Toronto can offer Leonard a five-year deal worth about $190 million — one year and some $50 million more than any other suitor. After a season-long soft sell that ended with the team's first championship and a massive downtown parade, the Raptors have just more than a week to craft, plan and present their final pitch to the best player in franchise history.
"We obviously want to put a couple of special touches on it," general manager Bobby Webster said Friday. "But, yeah, we're comfortable. Throughout the year we've been talking about the things that we can offer and what made this season so special. I think we'll just continue that."
Now, after two months of hectic, high-pressure playoff games, there's fine-tuning to be done. "There's a ton of thoughts and ideas," Webster said. "And so collecting those and putting them a little bit more in a presentation, or kind of a little bit more in order will help, even in our brains as we start to think about all the different ways to pitch him."
Injured for all but nine games in his final season with San Antonio, Leonard played 60 regular-season games for Toronto and 24 more in the postseason, increasing his minutes once April arrived. Asked about his future at Monday's parade and rally, Leonard said he wasn't worried about the tight timeline for his big decision.
"You don't need too many days to figure it out," he said. "We'll see what happens. Once that time comes, then we'll all lay the pros and cons out." After averaging career-bests of 26.6 points and 7.3 rebounds in the regular season, Leonard raised his averages to 30. 5 and 9.1 in the playoffs. With 22 points in the June 13 clincher over the Warriors, he passed Allen Iverson for fourth place and Hakeem Olajuwon for third on the NBA's single-postseason scoring list.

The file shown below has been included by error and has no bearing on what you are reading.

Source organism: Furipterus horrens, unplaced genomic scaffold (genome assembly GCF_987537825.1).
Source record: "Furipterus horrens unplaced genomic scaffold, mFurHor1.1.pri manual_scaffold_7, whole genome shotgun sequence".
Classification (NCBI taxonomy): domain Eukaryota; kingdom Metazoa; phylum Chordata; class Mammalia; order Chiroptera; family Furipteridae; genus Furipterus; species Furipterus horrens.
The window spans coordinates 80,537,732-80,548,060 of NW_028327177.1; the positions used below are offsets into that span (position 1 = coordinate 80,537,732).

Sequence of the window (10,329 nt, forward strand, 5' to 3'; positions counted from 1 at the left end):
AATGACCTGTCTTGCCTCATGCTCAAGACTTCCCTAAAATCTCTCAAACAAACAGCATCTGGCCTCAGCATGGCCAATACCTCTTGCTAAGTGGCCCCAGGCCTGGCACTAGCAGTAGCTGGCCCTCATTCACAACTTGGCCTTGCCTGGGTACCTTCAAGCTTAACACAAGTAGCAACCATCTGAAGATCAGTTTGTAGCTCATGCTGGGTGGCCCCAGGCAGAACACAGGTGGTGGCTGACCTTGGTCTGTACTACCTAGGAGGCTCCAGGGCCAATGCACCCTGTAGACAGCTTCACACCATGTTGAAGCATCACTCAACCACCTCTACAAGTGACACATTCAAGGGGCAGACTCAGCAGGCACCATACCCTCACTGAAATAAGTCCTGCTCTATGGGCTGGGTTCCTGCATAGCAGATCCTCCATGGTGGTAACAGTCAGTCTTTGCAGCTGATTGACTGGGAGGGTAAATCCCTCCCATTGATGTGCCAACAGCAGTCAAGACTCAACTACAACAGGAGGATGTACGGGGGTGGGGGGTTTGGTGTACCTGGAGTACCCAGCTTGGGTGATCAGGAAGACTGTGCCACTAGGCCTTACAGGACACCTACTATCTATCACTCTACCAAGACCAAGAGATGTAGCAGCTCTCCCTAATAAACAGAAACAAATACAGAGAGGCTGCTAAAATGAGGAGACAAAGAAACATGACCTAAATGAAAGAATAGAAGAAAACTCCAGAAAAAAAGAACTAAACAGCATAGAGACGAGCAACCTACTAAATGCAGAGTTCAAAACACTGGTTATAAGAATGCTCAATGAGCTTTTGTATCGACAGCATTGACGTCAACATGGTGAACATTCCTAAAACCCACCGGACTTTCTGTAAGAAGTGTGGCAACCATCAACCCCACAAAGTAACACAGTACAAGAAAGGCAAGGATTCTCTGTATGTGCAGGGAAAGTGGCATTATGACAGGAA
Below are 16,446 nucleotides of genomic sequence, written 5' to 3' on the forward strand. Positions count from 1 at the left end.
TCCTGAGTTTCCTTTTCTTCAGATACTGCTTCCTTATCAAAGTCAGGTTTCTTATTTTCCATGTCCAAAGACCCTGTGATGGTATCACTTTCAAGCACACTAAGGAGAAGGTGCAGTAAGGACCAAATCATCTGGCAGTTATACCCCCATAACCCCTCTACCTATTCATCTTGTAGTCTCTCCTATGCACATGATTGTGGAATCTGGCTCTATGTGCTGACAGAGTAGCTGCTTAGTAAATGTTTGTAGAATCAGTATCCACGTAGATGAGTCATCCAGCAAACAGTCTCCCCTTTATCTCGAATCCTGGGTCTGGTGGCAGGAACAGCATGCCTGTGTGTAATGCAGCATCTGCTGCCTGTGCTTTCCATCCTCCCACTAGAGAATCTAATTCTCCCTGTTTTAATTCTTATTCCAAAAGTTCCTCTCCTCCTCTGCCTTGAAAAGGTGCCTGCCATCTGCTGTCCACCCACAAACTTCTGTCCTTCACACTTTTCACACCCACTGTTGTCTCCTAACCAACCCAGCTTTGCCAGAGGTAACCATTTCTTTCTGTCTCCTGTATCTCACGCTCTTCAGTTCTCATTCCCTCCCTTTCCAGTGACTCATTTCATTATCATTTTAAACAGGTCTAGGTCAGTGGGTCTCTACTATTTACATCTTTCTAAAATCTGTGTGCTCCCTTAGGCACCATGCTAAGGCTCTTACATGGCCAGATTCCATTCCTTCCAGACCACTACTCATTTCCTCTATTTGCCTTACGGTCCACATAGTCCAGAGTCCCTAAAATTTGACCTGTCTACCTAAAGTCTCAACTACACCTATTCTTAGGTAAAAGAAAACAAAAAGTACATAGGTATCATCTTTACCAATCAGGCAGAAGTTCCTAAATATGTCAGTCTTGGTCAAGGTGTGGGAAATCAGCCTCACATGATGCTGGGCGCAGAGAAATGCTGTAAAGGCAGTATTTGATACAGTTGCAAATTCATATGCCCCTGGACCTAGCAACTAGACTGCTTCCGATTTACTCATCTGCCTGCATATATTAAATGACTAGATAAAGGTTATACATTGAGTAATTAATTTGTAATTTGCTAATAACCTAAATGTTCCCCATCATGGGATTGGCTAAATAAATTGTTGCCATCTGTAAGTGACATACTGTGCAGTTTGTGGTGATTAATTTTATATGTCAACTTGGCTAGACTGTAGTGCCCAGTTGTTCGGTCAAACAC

Center Marc Gasol, acquired from Memphis at the trade deadline, also has a player option for next season, the final year of his deal. "He's earned the right to think about this and we'll respect it," Webster said. "Obviously, we'd love to have him back but this is his decision and it's a big one for him."
Finding time for draft and free agency preparation amid the whirlwind of a long NBA postseason has given Webster a new appreciation for his colleagues in the Warriors' front office, where such a schedule has become routine.
"We asked Golden State how did they do this five years in a row," he said. "Even throughout the playoffs we were meeting and we were discussing stuff," Webster went on. "You know the season is going to come to an end at some point, so you do want to be prepared. It's a little bit different of a mindset to really talk about the summer when the season is still going on but we did it, and so we feel comfortable."
Webster said he and coach Nick Nurse discussed plans while the team was flying back and forth from California to Toronto four times during the finals. "We had a lot of long flights," Webster said. "We sit close on the plane so we can have those chats."
Toronto made its first draft selection since 2017 Thursday, taking Dewan Hernandez from the University of Miami with the 59th pick. The 6-foot-11 Hernandez sat out this season because of his dealings with an agent. Facing additional punishment next season, the junior from Miami turned pro instead.
"To some extent, maybe we got lucky that he didn't play last year," Webster said. "He kind of flew under the radar. We all felt like had he had a full season, he wouldn't have been available at 59. We think we got a really good player."
Webster said the Raptors had "intense discussions" about acquiring a pick late in the first round or earlier in the second but couldn't strike a deal they liked. "We weren't willing to sacrifice any of our future assets to get it," he said.
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